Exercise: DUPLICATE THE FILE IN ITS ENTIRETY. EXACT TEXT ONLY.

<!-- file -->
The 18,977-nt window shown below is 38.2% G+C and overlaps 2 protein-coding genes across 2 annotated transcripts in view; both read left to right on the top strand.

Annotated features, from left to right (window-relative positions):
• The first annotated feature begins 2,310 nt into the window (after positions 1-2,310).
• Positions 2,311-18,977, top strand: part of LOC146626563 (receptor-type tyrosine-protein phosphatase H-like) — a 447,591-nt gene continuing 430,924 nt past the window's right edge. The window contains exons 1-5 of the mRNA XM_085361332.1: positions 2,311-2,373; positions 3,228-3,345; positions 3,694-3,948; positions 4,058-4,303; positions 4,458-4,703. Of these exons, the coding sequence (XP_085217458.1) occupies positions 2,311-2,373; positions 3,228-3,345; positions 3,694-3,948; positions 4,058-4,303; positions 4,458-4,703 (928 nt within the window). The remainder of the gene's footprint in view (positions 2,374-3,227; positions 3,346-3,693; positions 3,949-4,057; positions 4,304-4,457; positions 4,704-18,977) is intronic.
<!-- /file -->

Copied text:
The 18,977-nt window shown below is 38.2% G+C and overlaps 2 protein-coding genes across 2 annotated transcripts in view; both read left to right on the top strand.

Annotated features, from left to right (window-relative positions):
• The first annotated feature begins 2,310 nt into the window (after positions 1-2,310).
• Positions 2,311-18,977, top strand: part of LOC146626563 (receptor-type tyrosine-protein phosphatase H-like) — a 447,591-nt gene continuing 430,924 nt past the window's right edge. The window contains exons 1-5 of the mRNA XM_085361332.1: positions 2,311-2,373; positions 3,228-3,345; positions 3,694-3,948; positions 4,058-4,303; positions 4,458-4,703. Of these exons, the coding sequence (XP_085217458.1) occupies positions 2,311-2,373; positions 3,228-3,345; positions 3,694-3,948; positions 4,058-4,303; positions 4,458-4,703 (928 nt within the window). The remainder of the gene's footprint in view (positions 2,374-3,227; positions 3,346-3,693; positions 3,949-4,057; positions 4,304-4,457; positions 4,704-18,977) is intronic.